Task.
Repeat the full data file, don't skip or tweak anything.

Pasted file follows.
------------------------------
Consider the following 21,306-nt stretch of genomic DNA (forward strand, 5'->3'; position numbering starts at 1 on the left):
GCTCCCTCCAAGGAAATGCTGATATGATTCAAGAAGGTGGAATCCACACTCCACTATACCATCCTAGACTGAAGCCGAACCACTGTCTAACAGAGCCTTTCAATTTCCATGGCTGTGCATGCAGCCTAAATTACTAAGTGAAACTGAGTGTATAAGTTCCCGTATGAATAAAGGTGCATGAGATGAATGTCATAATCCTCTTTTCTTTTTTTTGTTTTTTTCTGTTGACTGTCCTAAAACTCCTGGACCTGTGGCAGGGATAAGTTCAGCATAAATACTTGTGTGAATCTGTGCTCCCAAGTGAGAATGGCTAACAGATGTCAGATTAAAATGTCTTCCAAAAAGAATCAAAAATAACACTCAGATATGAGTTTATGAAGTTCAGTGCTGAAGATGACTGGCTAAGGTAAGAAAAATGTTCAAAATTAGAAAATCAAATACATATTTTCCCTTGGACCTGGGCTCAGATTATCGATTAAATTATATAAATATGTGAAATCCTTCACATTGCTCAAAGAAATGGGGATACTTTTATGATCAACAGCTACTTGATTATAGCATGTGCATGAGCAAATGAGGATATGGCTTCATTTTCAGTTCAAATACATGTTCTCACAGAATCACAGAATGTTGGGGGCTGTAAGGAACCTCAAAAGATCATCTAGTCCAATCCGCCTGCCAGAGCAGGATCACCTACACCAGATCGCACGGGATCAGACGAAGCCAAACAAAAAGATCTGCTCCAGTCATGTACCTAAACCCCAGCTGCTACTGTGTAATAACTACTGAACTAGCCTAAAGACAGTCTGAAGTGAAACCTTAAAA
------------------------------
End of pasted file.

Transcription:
Consider the following 21,306-nt stretch of genomic DNA (forward strand, 5'->3'; position numbering starts at 1 on the left):
GCTCCCTCCAAGGAAATGCTGATATGATTCAAGAAGGTGGAATCCACACTCCACTATACCATCCTAGACTGAAGCCGAACCACTGTCTAACAGAGCCTTTCAATTTCCATGGCTGTGCATGCAGCCTAAATTACTAAGTGAAACTGAGTGTATAAGTTCCCGTATGAATAAAGGTGCATGAGATGAATGTCATAATCCTCTTTTCTTTTTTTTGTTTTTTTCTGTTGACTGTCCTAAAACTCCTGGACCTGTGGCAGGGATAAGTTCAGCATAAATACTTGTGTGAATCTGTGCTCCCAAGTGAGAATGGCTAACAGATGTCAGATTAAAATGTCTTCCAAAAAGAATCAAAAATAACACTCAGATATGAGTTTATGAAGTTCAGTGCTGAAGATGACTGGCTAAGGTAAGAAAAATGTTCAAAATTAGAAAATCAAATACATATTTTCCCTTGGACCTGGGCTCAGATTATCGATTAAATTATATAAATATGTGAAATCCTTCACATTGCTCAAAGAAATGGGGATACTTTTATGATCAACAGCTACTTGATTATAGCATGTGCATGAGCAAATGAGGATATGGCTTCATTTTCAGTTCAAATACATGTTCTCACAGAATCACAGAATGTTGGGGGCTGTAAGGAACCTCAAAAGATCATCTAGTCCAATCCGCCTGCCAGAGCAGGATCACCTACACCAGATCGCACGGGATCAGACGAAGCCAAACAAAAAGATCTGCTCCAGTCATGTACCTAAACCCCAGCTGCTACTGTGTAATAACTACTGAACTAGCCTAAAGACAGTCTGAAGTGAAACCTTAAAA